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‘I’m A Builder By Day Then Go Home To My Squat’ – Homeless Man Squats and Restores Properties

Source: The Telegraph

Having a shelter is becoming wishful thinking due to the recent housing crisis across America. The homeless in today’s context aren’t necessarily the haggard on the streets. You can imagine having a decent job, but still being unable to afford a home. Yeah! That type of system-induced homelessness.

Source: Wikimedia/Bart Everson

For some, squatting is the only option for reasonable housing. Quite a fair solution, you may say. After all, it shouldn’t be a crime to claim a long-deserted residence. Yet squatting in itself is splintered with several hurdles.

The Pro Builder And Squatter

Apart from being a builder, the 32-year-old Polo doubles as a professional squatter. Perhaps not hard to tell since he also resides in a squat. But there is a slight twist: Polo is unlike the random squatters you’ll find around.

Source: Wikimedia/Joe Mabel

About how he goes on with his business? Polo simply searches for empty properties and replaces their locks. On top of that, he sorts the basic bills, revamps where needed, and sometimes goes to the extreme to install a solar alternative for electricity.

Reality Of Today’s Housing Market For The Homeless

Housing is among the basic life requirements anyone should possess. Unfortunately, not only the deemed homeless can’t afford shelters today. Some working-class categories are tilted toward homelessness with the current surge in housing prices.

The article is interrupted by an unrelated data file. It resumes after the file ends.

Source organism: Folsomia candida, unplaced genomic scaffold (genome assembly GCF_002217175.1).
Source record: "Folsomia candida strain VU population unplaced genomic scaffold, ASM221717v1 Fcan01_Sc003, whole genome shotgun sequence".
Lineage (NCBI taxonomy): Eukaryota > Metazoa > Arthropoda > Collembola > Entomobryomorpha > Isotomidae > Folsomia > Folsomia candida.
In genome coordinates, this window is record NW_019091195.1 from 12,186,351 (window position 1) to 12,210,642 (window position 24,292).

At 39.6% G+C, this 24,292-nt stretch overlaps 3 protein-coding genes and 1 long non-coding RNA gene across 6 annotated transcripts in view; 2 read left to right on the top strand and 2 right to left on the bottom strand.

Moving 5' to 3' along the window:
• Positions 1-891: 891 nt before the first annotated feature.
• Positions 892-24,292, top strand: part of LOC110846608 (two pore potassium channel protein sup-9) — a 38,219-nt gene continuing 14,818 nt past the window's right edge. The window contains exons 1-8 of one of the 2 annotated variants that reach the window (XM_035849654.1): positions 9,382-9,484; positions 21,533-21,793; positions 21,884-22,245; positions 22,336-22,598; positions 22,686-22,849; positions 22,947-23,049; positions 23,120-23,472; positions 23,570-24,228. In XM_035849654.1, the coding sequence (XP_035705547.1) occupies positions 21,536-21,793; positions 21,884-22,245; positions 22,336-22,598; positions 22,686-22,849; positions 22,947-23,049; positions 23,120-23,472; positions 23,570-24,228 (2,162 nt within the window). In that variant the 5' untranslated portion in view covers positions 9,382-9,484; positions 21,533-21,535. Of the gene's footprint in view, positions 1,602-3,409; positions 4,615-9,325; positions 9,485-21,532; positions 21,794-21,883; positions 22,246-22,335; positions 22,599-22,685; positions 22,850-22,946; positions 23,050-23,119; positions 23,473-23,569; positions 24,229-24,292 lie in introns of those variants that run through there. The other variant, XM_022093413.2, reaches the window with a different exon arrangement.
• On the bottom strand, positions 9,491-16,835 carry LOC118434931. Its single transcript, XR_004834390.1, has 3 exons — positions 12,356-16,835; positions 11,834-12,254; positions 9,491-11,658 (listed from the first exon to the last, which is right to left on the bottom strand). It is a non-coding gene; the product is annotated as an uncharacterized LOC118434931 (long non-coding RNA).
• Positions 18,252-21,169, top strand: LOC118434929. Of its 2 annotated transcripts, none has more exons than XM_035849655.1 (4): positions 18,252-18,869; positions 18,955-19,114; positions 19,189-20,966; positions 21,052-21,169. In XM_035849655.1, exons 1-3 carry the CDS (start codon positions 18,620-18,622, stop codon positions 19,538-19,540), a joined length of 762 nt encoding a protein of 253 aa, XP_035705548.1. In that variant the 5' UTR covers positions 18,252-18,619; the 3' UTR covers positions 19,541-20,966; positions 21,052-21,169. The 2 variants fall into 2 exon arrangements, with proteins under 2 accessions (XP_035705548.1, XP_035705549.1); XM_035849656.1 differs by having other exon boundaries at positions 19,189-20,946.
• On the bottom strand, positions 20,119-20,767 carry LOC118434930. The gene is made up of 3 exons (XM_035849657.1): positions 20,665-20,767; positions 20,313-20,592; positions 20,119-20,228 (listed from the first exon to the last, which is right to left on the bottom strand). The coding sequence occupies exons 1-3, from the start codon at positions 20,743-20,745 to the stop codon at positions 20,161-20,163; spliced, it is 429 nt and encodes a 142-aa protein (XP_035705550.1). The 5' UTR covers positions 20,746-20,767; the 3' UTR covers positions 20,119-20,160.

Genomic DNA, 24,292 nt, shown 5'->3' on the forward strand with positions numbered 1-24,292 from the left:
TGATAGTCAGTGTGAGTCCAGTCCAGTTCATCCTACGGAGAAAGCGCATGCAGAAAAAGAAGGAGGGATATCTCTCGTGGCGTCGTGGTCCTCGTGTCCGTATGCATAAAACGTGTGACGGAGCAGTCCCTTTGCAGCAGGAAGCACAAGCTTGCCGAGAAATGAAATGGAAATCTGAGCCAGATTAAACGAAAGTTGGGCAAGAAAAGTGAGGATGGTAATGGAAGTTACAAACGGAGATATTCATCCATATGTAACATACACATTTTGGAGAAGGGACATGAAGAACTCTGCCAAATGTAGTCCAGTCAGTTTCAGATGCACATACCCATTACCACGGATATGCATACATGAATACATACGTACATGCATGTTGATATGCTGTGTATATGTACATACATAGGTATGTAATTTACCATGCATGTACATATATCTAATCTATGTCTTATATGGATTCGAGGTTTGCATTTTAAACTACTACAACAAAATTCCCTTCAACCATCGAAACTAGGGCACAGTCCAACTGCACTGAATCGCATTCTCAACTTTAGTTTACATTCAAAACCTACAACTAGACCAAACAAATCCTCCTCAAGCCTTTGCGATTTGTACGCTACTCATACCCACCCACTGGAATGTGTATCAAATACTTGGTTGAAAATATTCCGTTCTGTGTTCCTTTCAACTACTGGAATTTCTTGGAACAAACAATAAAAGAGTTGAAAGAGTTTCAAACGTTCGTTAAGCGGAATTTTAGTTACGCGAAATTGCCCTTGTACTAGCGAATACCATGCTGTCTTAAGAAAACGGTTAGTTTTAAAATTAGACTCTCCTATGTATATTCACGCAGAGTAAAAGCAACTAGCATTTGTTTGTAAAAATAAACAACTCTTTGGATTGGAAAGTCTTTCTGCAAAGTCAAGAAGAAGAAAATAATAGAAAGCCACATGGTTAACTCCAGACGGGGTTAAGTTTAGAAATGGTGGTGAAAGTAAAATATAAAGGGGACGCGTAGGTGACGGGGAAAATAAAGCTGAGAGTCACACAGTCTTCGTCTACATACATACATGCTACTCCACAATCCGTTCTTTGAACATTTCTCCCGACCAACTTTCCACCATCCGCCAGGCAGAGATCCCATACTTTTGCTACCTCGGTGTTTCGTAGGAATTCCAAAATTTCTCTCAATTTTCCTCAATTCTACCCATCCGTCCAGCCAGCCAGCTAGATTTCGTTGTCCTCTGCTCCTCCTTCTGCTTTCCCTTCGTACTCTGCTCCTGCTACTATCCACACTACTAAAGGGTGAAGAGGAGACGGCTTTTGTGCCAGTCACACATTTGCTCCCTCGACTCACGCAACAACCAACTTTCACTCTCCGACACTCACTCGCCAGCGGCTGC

Source: Pixabay/Agnieszka

Many people now embrace squatting and a lot more unconventional living. The figures showcasing this shelter shift have risen to a sprawling 25 percent in the past decade.

Polo’s Childhood Backstory

Imagine having a hard childhood of literal homelessness. Well, Polo knows better how that feels. He has been without a roof since adolescence. And yeah, like you’d expect, he also needed to go from home to home.

Source: Wikimedia/Sigurdas

Polo’s foster living stint came to an end when he was taken in by folks who introduced him to squatting. Now, he has turned that around and searches nationwide for potential squat properties.

How Polo Pulls Off His Squat Business

Clever Polo! The UK builder has an established network that identifies uninhabited residences across the country. He often gets tipped off on the state of such homes and how long they’ve been deserted.

Source: Flickr/Warren LeMay

Immediately, he zooms off with his motorbike to inspect the site. On getting there, he puts on his his-vis jacket with the Locksmith inscription. As soon as he gains access, he changes the locks and walks off with the new set of keys. Voila! That’s one property secured!

Recent Housing In The United Kingdom

Like many other places in Europe, the UK’s housing market is in a solitary dance with inflation. As it stands, it’s at its most unaffordable as it can get. Rent? That’s also on a steroidal spike.

Source: Flickr/Jeffs4653

It’s almost like you have to be well above average to be able to afford a decent apartment. Meanwhile, the number of long-term empty homes has increased by 10 percent in the last five years.

The Challenge Of The Single And Homeless

Polo recounts how challenging it was to get social housing despite being in the care system. It became even more impossible considering his single status. This made him resort to squatting.

Source: Freepik/jcomp

His typical buildings of choice are the commercial and industrial types. Of course, you’d expect that, considering the UK’s strict regulations geared at squatting residential houses. However, he occasionally finds homey buildings suitable enough to squat.